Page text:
Jesus said, “So, you believe because you’ve seen with your own eyes. Even better blessings are in store for those who believe without seeing.”

Jesus provided far more God-revealing signs than are written down in this book. These are written down so you will believe that Jesus is the Messiah, the Son of God, and in the act of believing, have real and eternal life in the way he personally revealed it.

Even after believing and celebrating Easter for almost my entire life, there are still days when, like Thomas, I have my doubts. Today I choose to conquer those doubts and trust in a reality that transcends what I can touch, see or feel. That reality is the kingdom of God.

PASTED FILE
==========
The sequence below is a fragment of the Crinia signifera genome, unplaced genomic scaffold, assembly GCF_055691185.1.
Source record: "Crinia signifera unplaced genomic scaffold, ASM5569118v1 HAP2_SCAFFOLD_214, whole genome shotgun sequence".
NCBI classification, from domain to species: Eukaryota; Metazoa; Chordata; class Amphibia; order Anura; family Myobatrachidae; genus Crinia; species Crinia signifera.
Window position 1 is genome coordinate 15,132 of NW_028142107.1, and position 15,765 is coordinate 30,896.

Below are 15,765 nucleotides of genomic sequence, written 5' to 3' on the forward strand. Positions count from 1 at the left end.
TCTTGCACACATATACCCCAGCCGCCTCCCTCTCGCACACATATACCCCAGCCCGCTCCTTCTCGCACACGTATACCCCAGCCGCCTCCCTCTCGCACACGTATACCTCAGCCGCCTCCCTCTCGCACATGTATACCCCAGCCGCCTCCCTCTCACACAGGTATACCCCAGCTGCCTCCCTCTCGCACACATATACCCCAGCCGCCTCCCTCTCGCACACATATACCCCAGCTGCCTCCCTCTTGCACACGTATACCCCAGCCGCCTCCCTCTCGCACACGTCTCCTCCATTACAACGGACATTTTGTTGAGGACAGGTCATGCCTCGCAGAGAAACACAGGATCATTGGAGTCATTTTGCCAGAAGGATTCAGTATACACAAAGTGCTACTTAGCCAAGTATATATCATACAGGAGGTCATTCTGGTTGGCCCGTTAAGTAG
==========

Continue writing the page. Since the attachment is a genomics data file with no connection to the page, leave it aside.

For me, the kingdom of God is the realm where heaven intersects and overlaps with earth, where we can hear God’s voice and live in relationship with God and make a difference in the world. When I talk about the intersection of heaven and earth, as well as an overlap, I wonder, was there ever a time when heaven and earth were not separate. Perhaps when God created the heavens and the earth, they were seamless – possibly with earth existing wholly within the realm of heaven. God created us within this realm, and freely moved with his creation on this garden planet. Perhaps his presence was accessible everywhere. For many of us, we want a timeline for this period – was it a day, a year, 100 years? Adam’s age is given at the time Seth was born as 180 years and his full life span was 930 years. We have no record of what “age” Adam was when he was created – was he created from the dust as an adult? One thing we can presume from the Biblical text is that Adam and Eve walked and talked with God in the garden and that they were naked and unashamed in the presence of God and in the presence of one another and in the presence of talking animals. (Genesis 1-3)